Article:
Mattia Preti
Biography of Italian Baroque Painter, Neapolitan School.

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Crucifixion of St Peter (1665-67)
Barber Institute of Fine Arts,
University of Birmingham.

Mattia Preti (1613-99)


Early Life and Artistic Influences
Mature Career as a Painter
Preti in Naples
Settles in Malta

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One of the most influential Old Masters of the mid-17th century Neapolitan Baroque painting, Mattia Preti worked throughout Italy and Malta. Initially a keen follower of Caravaggio (1571-1610), he later specialized in large scale fresco painting on religious themes, for which his main inspiration was Giovanni Lanfranco (1582-1647), whose works had a major impact on Baroque art in Rome and on the Neapolitan School of painting in the south of Italy. He was also influenced by Guercino (1591-1666) of the Bolognese School. In Rome, Preti's best Baroque paintings included the frescoes in S. Andrea della Valle, and S. Carlo ai Catinari (1650-51). Active in Naples during the late 1650s, following the catastrophic plague of 1656, his works included a set of seven huge frescoes commemorating the epidemic, modelli for which can be seen in the city's Capodimonte museum. In 1661, Preti settled in Malta, where he executed numerous murals for Valletta cathedral and other churches across the island. Now seen as one of the most influential Italian Baroque artists in the south of the country, Preti ranks alongside Lanfranco, Jusepe Ribera (1591-1652), Luca Giordano (1634-1705) and Francesco Solimena (1657-1747) as a key influence on painting in Naples, during the seventeenth century.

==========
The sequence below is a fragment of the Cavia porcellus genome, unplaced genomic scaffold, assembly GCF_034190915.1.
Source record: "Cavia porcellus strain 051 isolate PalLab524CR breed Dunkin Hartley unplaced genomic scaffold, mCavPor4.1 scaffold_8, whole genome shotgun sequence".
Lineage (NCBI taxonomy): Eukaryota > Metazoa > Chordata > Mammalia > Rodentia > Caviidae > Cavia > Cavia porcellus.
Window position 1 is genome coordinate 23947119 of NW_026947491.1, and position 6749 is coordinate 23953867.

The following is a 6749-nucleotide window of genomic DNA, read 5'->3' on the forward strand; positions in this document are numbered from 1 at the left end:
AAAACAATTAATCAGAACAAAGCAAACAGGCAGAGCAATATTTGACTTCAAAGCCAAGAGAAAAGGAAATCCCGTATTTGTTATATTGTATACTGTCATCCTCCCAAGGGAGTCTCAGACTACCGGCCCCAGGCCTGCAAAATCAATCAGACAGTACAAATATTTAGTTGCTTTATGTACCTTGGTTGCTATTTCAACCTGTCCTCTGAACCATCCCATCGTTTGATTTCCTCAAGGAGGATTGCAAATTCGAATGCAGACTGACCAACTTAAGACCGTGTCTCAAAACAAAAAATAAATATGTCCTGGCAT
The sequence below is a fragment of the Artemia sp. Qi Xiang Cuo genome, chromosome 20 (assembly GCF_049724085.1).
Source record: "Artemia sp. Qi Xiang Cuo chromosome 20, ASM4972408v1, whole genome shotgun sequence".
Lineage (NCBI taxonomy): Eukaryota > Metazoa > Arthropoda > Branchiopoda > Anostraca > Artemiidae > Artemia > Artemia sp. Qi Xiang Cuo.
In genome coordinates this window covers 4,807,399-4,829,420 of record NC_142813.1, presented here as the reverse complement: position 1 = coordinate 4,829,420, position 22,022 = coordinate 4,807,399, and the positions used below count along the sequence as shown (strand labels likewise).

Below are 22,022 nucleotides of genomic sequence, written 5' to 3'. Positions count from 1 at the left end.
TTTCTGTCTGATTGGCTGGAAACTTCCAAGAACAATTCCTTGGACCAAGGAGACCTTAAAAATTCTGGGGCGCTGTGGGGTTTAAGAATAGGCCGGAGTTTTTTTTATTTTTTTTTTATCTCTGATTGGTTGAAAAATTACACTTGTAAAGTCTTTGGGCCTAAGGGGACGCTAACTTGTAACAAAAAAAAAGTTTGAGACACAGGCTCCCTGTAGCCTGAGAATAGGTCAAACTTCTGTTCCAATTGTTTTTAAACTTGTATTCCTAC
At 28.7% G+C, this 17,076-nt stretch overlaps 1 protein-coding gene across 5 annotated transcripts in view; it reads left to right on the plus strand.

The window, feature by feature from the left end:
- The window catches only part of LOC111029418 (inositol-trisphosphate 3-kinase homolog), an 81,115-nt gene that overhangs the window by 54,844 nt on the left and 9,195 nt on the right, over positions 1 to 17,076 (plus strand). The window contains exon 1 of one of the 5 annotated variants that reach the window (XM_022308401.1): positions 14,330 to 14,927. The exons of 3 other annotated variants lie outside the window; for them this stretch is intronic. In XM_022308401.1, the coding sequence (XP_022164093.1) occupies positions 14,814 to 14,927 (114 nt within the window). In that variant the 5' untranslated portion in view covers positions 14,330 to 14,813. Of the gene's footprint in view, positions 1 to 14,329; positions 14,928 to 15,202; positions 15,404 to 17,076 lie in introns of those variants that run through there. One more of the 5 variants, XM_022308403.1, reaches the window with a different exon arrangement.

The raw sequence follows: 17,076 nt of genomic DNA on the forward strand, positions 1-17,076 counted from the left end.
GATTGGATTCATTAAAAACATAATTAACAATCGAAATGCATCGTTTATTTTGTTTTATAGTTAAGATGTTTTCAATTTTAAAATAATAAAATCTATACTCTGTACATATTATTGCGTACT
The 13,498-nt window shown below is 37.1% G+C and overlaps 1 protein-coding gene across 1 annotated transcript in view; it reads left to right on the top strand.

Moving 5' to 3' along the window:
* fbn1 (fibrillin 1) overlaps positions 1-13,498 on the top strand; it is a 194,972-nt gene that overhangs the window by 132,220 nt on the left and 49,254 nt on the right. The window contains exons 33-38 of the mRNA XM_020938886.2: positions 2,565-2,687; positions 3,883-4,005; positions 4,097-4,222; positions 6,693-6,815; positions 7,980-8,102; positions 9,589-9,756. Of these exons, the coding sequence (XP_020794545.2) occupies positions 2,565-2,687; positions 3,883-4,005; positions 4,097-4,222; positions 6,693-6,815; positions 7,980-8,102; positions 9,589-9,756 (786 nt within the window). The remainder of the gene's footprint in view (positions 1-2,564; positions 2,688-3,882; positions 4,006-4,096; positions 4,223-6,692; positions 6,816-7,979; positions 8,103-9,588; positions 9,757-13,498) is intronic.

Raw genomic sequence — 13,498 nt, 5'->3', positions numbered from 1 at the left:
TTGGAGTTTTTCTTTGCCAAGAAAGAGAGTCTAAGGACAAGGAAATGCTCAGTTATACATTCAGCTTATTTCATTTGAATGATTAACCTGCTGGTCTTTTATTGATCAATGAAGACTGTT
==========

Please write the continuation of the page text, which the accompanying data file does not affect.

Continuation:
Early Life and Artistic Influences

Born in Calabria in Italy's extreme south - hence his nickname "Il Cavaliere Calabrese" (Knight of Calabria) - Preti's early life and artistic education (if any) remains a mystery. De Dominici, his devoted biographer, says Preti left Calabria aged 17 to set up in Rome with his brother Gregorio who was also a painter. In Rome, Preti immediately came into contact with Caravaggism, both directly from Caravaggio's paintings and through the work of his followers, who included (it is said) Battistello Caracciolo (1578-1635) - the first important Caravaggist of the Neapolitan School of painting - as well as the French artists Valentin de Boulogne (1591-1632) and Nicolas Tournier (1590-1639), and the circle of painters faithful to the style of Bartolommeo Manfredi (1582-1622). (See also: Caravaggio in Naples, 1607, 1609-10) Preti's early easel paintings - mostly a form of genre painting featuring groups of musicians and card-players - were painted under these influences (see his works in the Accademia Albertina, Turin; Galleria Doria Pamphili, Rome; Longhi Collection, Florence; Ashmolean Museum, Oxford; Hermitage, St Petersburg). Religious subjects are rarer at this time (but see works in Palazzo Rosso, Genoa; Brera, Milan).

The neo-Venetian painters in Rome - Pier Francesco Mola (1612-66), Pietro Testa (1612-50) and Nicolas Poussin (1594-1665) - were another source of inspiration. Preti adapted their style to different subject matter (Bacchanal, Raggi Collection, Rome; Triumph of Silenus, Fine Arts Museum of Tours). The fresco of The Charity of S. Carlo in the church of S. Carlo ai Catinari dates from 1642 and is influenced by Andrea Sacchi (1599-1661). In that year Preti became a Knight of the Order of Jerusalem, and in 1650 he was received into the virtuosi of the Pantheon.

Mature Career as a Painter